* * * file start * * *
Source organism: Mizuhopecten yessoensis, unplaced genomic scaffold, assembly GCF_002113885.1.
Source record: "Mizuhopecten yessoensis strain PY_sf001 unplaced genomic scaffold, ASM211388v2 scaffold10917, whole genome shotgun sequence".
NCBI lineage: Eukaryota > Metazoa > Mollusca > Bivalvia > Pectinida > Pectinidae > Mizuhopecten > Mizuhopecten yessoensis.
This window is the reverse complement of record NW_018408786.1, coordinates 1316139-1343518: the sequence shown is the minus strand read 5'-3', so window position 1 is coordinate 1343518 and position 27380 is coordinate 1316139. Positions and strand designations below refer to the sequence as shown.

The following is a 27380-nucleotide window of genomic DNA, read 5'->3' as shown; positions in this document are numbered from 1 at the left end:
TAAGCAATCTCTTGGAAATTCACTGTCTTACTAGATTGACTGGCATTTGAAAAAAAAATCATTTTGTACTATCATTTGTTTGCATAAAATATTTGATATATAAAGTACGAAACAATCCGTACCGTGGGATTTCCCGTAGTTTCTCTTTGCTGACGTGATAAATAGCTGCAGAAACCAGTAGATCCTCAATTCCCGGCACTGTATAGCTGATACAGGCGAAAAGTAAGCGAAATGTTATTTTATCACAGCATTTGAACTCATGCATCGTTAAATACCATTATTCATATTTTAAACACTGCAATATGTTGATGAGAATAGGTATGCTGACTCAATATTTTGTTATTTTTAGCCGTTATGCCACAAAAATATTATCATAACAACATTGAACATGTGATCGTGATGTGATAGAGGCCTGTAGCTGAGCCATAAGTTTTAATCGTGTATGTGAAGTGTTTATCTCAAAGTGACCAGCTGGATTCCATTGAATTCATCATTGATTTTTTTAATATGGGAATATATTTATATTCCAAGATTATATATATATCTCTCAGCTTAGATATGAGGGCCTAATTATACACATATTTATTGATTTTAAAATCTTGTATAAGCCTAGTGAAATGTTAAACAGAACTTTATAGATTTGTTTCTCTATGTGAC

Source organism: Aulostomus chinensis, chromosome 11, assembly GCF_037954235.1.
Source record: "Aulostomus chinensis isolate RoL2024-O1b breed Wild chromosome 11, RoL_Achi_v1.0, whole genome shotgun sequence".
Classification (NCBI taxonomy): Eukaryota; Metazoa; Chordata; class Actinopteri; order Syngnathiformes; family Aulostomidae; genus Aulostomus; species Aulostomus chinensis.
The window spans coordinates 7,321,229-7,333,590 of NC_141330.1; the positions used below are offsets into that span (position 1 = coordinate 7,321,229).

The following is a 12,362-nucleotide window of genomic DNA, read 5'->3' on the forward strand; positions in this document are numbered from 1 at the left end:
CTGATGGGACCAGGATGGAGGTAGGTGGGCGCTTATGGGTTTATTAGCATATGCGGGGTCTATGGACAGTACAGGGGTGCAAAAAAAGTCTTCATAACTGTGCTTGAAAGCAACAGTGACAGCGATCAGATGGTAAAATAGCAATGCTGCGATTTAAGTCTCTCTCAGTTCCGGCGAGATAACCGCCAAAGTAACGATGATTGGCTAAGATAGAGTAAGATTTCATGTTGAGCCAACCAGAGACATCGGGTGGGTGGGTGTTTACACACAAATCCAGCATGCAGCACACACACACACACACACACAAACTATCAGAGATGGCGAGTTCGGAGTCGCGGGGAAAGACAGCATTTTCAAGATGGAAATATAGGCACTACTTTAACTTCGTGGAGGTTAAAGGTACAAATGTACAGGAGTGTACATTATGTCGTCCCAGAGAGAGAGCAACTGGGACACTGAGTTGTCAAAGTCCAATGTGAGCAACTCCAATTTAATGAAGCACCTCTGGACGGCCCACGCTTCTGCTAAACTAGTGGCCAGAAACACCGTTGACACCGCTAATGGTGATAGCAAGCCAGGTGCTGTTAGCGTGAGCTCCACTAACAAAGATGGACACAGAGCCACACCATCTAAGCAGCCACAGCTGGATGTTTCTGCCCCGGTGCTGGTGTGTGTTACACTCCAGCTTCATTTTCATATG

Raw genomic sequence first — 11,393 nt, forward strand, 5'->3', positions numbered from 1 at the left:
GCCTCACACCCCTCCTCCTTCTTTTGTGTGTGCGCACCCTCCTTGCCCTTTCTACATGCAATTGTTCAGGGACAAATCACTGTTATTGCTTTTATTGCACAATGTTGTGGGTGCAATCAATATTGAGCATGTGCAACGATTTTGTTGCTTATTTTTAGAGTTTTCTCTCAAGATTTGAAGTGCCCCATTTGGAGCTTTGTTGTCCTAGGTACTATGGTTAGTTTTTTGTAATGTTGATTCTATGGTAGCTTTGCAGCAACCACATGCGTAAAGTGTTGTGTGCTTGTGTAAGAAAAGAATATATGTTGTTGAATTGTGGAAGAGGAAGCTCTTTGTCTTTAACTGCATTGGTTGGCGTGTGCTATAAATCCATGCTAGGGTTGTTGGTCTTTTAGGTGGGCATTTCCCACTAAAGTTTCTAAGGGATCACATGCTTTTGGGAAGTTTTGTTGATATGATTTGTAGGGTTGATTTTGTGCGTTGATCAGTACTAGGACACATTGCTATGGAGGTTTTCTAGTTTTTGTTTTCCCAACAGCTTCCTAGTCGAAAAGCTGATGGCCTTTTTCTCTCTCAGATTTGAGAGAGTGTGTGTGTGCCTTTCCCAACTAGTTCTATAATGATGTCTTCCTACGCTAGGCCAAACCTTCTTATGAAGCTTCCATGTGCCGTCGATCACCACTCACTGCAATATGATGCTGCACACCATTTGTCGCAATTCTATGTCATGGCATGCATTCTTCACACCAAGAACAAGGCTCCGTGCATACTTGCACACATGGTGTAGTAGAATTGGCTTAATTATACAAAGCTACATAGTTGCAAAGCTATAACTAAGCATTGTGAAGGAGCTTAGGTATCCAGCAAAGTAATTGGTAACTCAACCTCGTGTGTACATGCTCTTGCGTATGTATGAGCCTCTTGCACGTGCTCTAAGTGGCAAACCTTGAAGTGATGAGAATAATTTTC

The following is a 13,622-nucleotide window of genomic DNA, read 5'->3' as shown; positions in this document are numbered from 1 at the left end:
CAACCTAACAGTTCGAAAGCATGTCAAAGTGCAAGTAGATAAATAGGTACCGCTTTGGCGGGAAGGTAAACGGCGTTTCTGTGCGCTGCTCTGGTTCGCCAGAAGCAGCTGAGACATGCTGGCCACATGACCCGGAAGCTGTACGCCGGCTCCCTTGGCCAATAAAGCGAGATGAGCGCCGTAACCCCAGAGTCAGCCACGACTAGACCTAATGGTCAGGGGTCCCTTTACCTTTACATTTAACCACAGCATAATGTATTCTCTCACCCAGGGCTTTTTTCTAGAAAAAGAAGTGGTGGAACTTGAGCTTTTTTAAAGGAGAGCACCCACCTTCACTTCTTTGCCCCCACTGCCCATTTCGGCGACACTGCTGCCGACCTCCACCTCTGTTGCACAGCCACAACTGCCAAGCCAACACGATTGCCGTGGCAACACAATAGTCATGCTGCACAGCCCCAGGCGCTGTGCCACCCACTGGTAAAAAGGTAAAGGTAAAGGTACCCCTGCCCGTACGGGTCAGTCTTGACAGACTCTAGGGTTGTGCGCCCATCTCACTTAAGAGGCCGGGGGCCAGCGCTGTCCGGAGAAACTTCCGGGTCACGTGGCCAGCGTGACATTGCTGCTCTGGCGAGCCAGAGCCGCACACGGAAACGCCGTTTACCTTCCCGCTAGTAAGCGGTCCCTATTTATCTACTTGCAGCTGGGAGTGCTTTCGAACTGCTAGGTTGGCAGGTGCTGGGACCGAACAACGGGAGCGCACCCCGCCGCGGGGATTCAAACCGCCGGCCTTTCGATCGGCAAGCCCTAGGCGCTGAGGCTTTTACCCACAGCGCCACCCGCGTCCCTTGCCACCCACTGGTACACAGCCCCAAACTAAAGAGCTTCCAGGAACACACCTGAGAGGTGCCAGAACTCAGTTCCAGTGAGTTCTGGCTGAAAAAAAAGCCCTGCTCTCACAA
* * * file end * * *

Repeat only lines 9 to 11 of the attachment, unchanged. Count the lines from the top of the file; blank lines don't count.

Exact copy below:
Classification (NCBI taxonomy): Eukaryota; Metazoa; Chordata; class Actinopteri; order Syngnathiformes; family Aulostomidae; genus Aulostomus; species Aulostomus chinensis.
The window spans coordinates 7,321,229-7,333,590 of NC_141330.1; the positions used below are offsets into that span (position 1 = coordinate 7,321,229).

The following is a 12,362-nucleotide window of genomic DNA, read 5'->3' on the forward strand; positions in this document are numbered from 1 at the left end: